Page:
Hi 21CenturySchizoidman,

    Thanks, I saw a list of equations on Wikipedia for equations equal to pi. I was looking for another, where every number one enters, in the equation I made, n can be any value of n greater than or equal to plus or minus one or plus or minus i, the answer is pi.
    The moment an instant lasted forever, we were destined for the leading edge of eternity.

  21. #21
    Join Date
    Dec 2018
    Posts
    103
    There, I fixed my post, which had the last part of the final equation up in the exponent

  22. #22
    Join Date
    Jan 2010
    Location
    Wisconsin USA
    Posts
    2,972
    Quote Originally Posted by 21st Century Schizoid Man View Post
    There, I fixed my post, which had the last part of the final equation up in the exponent
    I appreciate your help 21st Century Schizoid Man. What I am looking for is an equation like this

    where any value I put in for n except between one and minus one, it still returns the value of pi. If I put in 1.1 or 200,000 it still returns pi as an answer. Between one and minus one it is a complex number, which should be expected by the way I derived the equation.
    The moment an instant lasted forever, we were destined for the leading edge of eternity.

  23. #23
    Join Date
    Mar 2010
    Location
    United Kingdom
    Posts
    7,163
    Quote Originally Posted by Copernicus View Post
    I appreciate your help 21st Century Schizoid Man. What I am looking for is an equation like this.
    And he has given you:
    a) A simple way to generate as many examples of equations like that as you like
    b) An example with even more parameters you can set to anything you like

    Demonstrating that what you have there is not anything particularly special or unusual. I'm not sure why you are arbitrarily dismissing what he has provided.

  24. #24
    Join Date
    Jan 2010
    Location
    Wisconsin USA
    Posts
    2,972
    Quote Originally Posted by Shaula View Post
    And he has given you:
    a) A simple way to generate as many examples of equations like that as you like
    b) An example with even more parameters you can set to anything you like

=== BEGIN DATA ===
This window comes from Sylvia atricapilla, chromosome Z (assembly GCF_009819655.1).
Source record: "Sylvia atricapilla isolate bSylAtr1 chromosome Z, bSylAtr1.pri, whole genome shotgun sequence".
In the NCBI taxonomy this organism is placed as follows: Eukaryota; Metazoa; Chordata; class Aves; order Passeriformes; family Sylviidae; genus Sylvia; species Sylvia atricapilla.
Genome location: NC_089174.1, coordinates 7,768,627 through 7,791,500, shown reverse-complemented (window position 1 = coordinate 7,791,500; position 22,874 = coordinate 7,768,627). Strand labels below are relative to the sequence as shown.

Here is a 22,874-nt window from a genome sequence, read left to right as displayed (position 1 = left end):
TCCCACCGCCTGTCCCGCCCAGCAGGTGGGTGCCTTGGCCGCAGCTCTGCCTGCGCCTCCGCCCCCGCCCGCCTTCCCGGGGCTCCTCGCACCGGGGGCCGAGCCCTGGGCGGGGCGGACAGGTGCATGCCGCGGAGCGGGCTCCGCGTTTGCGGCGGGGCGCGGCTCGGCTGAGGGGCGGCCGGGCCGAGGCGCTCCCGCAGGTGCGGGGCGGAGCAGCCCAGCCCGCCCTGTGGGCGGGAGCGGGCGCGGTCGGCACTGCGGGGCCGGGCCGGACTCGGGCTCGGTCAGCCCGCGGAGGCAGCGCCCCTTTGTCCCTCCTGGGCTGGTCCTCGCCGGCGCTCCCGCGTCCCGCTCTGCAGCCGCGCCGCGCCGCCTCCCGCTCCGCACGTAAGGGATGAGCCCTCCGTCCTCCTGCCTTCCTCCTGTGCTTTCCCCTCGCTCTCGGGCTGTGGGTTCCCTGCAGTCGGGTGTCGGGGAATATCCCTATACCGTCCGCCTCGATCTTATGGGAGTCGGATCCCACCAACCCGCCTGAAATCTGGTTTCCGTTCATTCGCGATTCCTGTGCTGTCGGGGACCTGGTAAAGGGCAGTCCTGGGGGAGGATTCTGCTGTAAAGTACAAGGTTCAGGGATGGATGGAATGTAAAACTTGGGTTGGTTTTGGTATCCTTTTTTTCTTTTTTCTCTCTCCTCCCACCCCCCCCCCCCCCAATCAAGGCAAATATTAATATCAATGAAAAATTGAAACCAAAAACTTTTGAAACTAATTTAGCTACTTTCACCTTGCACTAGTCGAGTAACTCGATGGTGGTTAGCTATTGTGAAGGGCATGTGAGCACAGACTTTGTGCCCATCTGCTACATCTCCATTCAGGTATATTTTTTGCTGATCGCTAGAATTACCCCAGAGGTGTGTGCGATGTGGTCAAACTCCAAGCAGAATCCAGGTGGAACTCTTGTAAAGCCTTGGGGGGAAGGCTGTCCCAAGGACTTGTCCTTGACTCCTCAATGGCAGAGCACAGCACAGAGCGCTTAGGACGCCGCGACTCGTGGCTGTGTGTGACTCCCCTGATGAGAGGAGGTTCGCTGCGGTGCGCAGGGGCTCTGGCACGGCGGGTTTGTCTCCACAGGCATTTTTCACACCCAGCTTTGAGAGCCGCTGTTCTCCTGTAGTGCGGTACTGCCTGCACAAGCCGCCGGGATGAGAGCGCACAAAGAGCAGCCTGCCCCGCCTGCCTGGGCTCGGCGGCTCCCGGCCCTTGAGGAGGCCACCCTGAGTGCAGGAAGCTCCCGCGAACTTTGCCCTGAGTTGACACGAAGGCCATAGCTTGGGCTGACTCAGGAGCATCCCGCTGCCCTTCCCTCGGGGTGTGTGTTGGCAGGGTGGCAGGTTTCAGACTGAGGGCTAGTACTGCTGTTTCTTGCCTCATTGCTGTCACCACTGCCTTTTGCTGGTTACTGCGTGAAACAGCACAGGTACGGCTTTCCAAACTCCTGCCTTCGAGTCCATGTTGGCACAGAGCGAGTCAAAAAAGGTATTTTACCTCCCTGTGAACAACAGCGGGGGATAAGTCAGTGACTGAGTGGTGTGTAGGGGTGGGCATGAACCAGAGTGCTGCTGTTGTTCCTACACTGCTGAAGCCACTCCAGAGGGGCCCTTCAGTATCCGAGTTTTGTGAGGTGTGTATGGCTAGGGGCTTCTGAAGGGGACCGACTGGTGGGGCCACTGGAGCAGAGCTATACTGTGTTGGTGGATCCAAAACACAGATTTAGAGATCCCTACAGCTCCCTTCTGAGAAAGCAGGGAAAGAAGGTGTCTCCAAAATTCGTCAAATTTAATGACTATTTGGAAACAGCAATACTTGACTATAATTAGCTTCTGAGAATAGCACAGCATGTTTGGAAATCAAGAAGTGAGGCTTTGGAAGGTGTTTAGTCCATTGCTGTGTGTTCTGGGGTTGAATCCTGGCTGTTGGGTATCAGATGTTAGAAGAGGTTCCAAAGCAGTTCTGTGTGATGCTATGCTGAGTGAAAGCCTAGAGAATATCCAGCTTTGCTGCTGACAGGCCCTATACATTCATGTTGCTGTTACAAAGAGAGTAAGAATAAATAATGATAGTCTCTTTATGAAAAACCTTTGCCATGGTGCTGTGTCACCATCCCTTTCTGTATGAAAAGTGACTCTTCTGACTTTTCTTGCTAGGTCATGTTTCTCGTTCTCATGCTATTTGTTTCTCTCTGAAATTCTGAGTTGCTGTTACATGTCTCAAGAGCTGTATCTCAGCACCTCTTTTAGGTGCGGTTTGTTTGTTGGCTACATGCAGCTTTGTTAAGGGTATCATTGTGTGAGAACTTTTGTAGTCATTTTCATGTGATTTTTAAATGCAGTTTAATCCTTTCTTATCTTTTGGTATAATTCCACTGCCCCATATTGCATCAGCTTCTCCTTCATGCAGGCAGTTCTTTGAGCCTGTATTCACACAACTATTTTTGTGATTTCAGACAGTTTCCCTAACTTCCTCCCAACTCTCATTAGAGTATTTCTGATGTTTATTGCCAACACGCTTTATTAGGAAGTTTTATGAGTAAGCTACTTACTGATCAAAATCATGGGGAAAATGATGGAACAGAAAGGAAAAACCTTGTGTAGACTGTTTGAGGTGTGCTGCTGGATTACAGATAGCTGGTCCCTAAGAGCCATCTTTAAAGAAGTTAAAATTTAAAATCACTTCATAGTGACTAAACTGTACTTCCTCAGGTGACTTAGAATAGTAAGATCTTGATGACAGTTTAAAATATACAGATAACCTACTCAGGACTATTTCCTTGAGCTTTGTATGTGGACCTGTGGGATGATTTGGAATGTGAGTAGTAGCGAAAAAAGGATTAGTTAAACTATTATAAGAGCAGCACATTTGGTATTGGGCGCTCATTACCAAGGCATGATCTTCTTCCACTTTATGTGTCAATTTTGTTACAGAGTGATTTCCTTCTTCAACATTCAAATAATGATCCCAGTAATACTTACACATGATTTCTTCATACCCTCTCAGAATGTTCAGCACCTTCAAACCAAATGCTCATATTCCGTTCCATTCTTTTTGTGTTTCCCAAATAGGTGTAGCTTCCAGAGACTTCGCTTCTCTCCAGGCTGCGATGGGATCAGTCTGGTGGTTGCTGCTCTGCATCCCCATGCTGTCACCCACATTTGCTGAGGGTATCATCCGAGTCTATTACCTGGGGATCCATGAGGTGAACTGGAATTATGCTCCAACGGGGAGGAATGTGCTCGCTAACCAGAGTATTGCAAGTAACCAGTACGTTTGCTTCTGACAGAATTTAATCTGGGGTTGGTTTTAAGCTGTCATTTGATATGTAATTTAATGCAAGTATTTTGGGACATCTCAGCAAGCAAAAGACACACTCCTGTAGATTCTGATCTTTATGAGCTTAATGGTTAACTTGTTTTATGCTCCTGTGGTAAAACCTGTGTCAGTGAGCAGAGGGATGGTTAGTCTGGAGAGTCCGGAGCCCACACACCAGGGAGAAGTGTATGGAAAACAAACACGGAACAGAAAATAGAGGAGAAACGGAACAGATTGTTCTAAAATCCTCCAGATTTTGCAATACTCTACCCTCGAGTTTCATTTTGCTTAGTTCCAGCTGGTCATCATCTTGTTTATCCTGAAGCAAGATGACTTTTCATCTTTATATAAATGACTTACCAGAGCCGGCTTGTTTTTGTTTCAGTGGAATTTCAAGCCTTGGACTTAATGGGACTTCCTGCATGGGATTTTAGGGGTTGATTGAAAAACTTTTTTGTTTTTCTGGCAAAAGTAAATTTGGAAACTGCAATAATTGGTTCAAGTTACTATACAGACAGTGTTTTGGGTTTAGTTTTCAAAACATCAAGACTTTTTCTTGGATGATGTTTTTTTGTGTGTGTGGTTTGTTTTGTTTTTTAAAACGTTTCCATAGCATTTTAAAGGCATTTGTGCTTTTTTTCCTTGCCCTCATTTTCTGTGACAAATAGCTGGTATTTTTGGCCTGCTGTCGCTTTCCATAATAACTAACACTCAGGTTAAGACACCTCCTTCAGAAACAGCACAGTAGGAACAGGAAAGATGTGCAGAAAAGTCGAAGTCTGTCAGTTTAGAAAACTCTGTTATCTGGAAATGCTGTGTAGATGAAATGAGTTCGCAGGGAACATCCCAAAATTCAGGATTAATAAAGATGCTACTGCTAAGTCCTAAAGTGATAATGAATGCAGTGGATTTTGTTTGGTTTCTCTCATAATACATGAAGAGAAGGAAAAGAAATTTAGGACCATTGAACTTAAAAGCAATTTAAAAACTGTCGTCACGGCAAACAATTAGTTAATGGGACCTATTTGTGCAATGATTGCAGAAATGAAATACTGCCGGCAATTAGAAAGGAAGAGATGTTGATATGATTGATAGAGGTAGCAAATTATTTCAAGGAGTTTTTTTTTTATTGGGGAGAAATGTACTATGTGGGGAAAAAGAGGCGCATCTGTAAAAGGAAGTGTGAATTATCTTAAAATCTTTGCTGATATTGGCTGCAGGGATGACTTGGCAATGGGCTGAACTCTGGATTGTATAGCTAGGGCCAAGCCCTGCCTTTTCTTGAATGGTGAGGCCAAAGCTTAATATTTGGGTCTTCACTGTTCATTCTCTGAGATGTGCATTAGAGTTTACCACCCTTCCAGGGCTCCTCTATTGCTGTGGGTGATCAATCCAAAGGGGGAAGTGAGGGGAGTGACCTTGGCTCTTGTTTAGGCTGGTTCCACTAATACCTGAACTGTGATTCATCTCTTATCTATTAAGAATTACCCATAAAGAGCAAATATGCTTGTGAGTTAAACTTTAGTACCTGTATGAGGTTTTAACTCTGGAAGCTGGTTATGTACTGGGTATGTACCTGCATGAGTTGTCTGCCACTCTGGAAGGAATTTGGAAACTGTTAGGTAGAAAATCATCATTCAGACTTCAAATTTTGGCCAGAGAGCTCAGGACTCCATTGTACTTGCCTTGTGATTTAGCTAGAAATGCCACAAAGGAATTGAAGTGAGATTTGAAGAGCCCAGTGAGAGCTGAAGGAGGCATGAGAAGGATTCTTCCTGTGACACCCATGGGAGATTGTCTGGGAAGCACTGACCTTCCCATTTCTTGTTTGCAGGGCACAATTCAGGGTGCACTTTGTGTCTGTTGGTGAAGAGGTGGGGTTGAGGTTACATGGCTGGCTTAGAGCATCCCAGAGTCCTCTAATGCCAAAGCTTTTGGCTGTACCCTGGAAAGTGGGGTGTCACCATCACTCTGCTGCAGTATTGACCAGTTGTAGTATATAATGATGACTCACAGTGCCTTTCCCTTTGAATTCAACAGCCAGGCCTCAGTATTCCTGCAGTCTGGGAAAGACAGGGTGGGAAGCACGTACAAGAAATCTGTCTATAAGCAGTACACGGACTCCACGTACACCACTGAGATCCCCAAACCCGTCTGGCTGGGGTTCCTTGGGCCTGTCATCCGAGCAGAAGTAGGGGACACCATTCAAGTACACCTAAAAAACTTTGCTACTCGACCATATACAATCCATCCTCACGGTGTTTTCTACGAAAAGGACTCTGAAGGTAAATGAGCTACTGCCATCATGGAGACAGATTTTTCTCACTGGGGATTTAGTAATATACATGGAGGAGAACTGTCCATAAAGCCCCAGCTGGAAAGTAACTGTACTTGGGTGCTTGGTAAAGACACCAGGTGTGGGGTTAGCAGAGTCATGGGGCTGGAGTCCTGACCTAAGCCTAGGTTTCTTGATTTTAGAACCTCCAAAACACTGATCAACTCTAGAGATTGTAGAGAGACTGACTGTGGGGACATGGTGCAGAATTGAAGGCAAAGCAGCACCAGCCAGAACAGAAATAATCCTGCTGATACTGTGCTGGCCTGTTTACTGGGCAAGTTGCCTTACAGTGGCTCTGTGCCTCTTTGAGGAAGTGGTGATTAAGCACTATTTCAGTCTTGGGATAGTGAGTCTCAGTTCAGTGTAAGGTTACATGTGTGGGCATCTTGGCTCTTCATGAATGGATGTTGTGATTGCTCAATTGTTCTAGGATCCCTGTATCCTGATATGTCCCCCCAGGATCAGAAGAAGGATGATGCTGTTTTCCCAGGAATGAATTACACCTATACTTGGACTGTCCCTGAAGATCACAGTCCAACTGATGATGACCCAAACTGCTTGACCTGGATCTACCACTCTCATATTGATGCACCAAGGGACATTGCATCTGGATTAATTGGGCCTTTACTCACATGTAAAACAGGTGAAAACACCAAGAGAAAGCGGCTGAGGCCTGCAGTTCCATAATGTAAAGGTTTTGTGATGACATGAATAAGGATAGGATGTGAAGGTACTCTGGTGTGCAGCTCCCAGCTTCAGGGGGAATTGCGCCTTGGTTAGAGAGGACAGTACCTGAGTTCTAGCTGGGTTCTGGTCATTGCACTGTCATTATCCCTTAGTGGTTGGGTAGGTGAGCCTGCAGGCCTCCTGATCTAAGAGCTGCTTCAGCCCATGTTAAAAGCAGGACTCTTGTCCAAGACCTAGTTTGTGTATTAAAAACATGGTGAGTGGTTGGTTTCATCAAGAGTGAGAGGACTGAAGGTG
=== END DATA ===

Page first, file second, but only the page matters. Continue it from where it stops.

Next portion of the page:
Demonstrating that what you have there is not anything particularly special or unusual. I'm not sure why you are arbitrarily dismissing what he has provided.
    Thanks I didn't look at it well enough. Would you know what the physical meaning to the equations?
    The moment an instant lasted forever, we were destined for the leading edge of eternity.

  25. #25
    Join Date
    Dec 2018
    Posts
    103
    Quote Originally Posted by Copernicus View Post
    Would you know what the physical meaning to the equations?
    If you divide the integrand in my original equation by , it is the probability density function for random variables and with a bivariate Gaussian (or normal) distribution, with means and , standard deviations and , and correlation coefficient . In other words, if and are random variables with this joint distribution, then the probability that and is

    .

    If we set the means to zero, the standard deviations to one, and the correlation to zero, this simplifies enormously, to

    .

    Extending the range to and , we get

    ,

    since probability density functions have to integrate to one. Multiply both sides by , we get

    .

    It may not be real obvious where the comes from, but the may suggest the equation for a circle. And if you change from Cartesian coordinates and to polar coordinates and , the connection becomes more obvious.